Moody's Downgrades SingTel Ratings on Weakening Financials
Moody's Investors Service has today downgraded Singapore Telecommunications's (SingTel) senior unsecured ratings to Aa3 from Aa2. At the same time Moody's has downgraded to Aa3 from Aa2 all notes issued by SingTel Group Treasury, under the unconditional and irrevocable guarantee of SingTel.
The rating outlook remains stable.
"The downgrade reflects a weakening in key financial parameters -- Debt/EBITDA, RCF/Debt and FCF/Debt -- over the last year, fueled by rising absolute debt levels and a willingness by the company to re-leverage its balance sheet," says Nidhi Dhruv, a Moody's Analyst, and also Lead Analyst for SingTel.
The downgrade action is driven by SingTel's fundamental rating factors, and does not reflect any change in Moody's assumption of support from Temasek Holdings, the Singapore government's investment company.
SingTel is 55% owned by Temasek -- which in turn is 100% owned by the Singaporean government.
"SingTel's leverage is now embedded at levels viewed as high for the rating level as the company's focus moves away from absolute debt repayment to higher shareholder returns. We expect net debt/EBITDA to remain at or above 1.5x over the near to medium term, which is no longer consistent with the previous rating of Aa2," adds Dhruv.
At the same time, the higher dividend payout and special dividend paid in FY2012 has resulted in substantially lower RCF/Debt metric of 13% for FY2012 as compared to 38% for the previous year. Higher payouts -- specifically the special dividend -- coupled with high capex have resulted in SingTel moving to a negative free cash flow position.
"In Moody's view, SingTel's commitment for higher shareholder returns, coupled with the ongoing need to invest in its businesses will lead to ongoing pressures on free cash flow," says Dhruv.
Higher dividend payouts also come at a time when the company's revenue mix is changing to reflect its expanding low margin data business. SingTel has embarked on a strategy of making bolt--on information, communication and technology (ICT) acquisitions to diversify revenue away from the saturating voice market, and such businesses are by their very nature margin dilutive.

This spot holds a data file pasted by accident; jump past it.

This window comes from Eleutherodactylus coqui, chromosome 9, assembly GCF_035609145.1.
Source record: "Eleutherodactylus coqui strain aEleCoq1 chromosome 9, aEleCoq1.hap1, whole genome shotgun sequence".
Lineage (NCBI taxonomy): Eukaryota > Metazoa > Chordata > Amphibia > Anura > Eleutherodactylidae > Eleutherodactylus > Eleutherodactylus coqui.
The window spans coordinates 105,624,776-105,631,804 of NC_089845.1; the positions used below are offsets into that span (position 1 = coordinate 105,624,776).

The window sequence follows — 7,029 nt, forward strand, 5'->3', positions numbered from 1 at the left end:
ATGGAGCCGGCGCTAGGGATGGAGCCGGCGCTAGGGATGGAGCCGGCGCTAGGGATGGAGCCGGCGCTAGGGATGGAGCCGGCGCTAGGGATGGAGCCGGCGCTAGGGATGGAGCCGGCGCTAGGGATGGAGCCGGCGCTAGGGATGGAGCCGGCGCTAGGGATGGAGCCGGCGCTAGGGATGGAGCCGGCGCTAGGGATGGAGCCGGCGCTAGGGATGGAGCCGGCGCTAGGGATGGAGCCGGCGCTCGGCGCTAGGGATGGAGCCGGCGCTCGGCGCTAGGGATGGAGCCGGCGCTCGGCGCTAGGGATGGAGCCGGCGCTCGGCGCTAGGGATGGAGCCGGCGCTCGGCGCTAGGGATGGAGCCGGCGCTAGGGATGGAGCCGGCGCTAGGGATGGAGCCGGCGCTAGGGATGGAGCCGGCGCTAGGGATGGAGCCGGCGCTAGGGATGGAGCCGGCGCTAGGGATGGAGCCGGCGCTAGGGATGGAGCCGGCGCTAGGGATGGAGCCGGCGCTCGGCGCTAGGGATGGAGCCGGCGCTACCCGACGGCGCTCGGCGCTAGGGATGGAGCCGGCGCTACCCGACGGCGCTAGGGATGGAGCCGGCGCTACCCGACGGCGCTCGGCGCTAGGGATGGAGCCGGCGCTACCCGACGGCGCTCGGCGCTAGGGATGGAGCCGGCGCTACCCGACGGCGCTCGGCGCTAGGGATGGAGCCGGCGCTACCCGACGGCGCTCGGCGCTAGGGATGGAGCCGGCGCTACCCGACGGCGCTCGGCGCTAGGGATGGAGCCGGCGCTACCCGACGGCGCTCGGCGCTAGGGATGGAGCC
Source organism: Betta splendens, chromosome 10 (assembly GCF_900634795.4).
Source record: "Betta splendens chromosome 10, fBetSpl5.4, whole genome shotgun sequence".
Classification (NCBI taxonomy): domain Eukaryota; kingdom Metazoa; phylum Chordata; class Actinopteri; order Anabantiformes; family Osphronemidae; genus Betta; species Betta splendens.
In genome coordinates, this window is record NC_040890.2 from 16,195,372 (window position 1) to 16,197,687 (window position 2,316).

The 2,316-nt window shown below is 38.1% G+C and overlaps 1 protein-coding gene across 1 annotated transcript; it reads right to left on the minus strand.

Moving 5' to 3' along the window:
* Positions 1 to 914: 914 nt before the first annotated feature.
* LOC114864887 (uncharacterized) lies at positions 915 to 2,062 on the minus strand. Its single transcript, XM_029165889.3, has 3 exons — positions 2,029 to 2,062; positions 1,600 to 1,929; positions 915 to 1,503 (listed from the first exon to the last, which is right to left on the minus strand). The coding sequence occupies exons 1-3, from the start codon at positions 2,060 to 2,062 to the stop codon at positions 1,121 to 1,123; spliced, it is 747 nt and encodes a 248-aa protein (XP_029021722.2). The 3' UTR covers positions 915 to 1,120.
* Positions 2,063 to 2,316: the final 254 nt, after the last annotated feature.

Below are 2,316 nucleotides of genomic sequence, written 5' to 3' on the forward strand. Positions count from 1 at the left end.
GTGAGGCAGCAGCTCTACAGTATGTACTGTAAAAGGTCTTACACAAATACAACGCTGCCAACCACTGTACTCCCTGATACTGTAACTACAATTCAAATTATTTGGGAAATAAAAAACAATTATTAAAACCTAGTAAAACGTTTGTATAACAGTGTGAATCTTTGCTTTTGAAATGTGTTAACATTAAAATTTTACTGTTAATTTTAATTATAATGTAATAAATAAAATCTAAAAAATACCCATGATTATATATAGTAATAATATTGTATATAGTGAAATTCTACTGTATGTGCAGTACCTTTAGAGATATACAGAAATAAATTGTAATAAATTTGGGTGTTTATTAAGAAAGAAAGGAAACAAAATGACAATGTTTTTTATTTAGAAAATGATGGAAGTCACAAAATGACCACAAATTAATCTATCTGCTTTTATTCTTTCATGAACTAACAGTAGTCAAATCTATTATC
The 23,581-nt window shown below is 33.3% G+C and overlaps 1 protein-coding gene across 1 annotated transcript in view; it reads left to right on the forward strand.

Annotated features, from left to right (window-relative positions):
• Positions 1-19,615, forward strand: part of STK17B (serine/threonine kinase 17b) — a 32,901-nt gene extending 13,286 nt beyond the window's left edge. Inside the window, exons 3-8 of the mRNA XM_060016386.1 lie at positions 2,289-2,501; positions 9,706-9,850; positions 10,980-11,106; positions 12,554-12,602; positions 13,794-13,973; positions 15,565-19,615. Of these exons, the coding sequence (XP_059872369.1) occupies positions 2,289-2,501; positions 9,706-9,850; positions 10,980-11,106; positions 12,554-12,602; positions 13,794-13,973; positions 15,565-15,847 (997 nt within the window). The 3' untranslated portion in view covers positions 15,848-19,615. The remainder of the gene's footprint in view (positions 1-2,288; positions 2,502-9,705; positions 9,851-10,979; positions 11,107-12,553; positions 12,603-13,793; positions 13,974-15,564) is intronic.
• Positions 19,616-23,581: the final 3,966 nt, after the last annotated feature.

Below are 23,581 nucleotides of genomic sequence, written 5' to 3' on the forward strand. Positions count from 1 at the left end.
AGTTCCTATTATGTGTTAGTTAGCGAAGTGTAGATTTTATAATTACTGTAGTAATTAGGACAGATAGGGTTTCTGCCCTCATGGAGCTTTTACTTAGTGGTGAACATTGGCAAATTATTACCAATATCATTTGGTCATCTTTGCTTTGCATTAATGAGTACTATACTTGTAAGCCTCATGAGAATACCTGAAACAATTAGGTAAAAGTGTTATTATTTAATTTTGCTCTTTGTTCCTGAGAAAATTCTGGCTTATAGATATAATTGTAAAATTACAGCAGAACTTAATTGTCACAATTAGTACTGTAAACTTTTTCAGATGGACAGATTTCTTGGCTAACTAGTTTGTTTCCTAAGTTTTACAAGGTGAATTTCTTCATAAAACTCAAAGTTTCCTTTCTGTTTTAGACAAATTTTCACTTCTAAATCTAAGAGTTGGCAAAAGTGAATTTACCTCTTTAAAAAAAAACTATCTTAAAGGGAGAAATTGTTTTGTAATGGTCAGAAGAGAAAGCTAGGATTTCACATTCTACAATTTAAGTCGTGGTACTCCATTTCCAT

"Furthermore, funding for the 4G spectrum auctions in Singapore and Australia in 2013/2014 is likely to call for further borrowings. Accordingly, SingTel's commitment to higher dividends may mean that it will need to fund the spectrum auctions substantially through debt," adds Dhruv.
Although Moody's notes that the company's near-term focus is to monetize non-core investments, Moody's also expects that proceeds from such asset sales will be used for making bolt--on acquisitions or returns to shareholders as dividends.
"Repositioning the rating at Aa3 allows SingTel the required flexibility to maintain its net leverage at 1.5x, maintain shareholder returns at the high end of its range, pursue its strategy to invest in other businesses, and make small acquisitions in related areas," adds Dhruv.
Notwithstanding SingTel's relatively high debt levels, operationally SingTel remains strong, particularly fuelled by rising mobile revenue growth in Singapore where it operates a fully integrated platform; it also benefits from a regionally diverse portfolio of cellular telecommunications operators. The company maintains an excellent liquidity profile supported by its very strong access to bank and debt capital markets, as evidenced by ongoing debt raisings over the past year, which have lengthened its debt maturity profile with over 50% of its debt maturing beyond 5 years. SingTel also maintains solid interest cover metrics which are in line with its Aa3 rating.
SingTel's senior unsecured rating continues to combine: a) the company's underlying strength, derived from its well-established and geographically diversified business platform; and b) the credit support that Moody's believes Temasek, which owns 55%, is likely to provide in a distress situation.
The outlook remains stable, reflecting the core strength of SingTel's underlying business, sound operating profile, and healthy liquidity.
SingTel's fundamental credit strength may experience upward pressure if overall profitability improves, coupled with paring down the debt in absolute terms, such that adjusted EBITDA margins are in excess of 35-40%, and net debt/EBITDA (based on cash dividends being added back to core EBITDA) falls below 1.3x on a consistent basis.
Downward pressure on the underlying rating would occur if SingTel's leverage metrics weaken further, such that adjusted net debt/EBITDA is in excess of 1.75x.
Downward pressure could also build if the company undertakes further material capital returns in the near term, potentially in conjunction with a cash/debt-funded acquisition, and/or there is evidence of prospective weakness in operating results within the company's increasingly important Australian operation or in cash dividends received from overseas associates. A weaker EBITDA margin of below 30% on an ongoing basis would also pressure the rating.
In addition to the factors listed above, SingTel's rating may also be impacted by material changes in the ratings of its support provider, Temasek. Likewise, the rating may be affected should Moody's assess it likely that there will be support changes, or industry developments that materially undermine SingTel's relationship with the government -- these would include a reduction in Temasek's shareholding below 50%.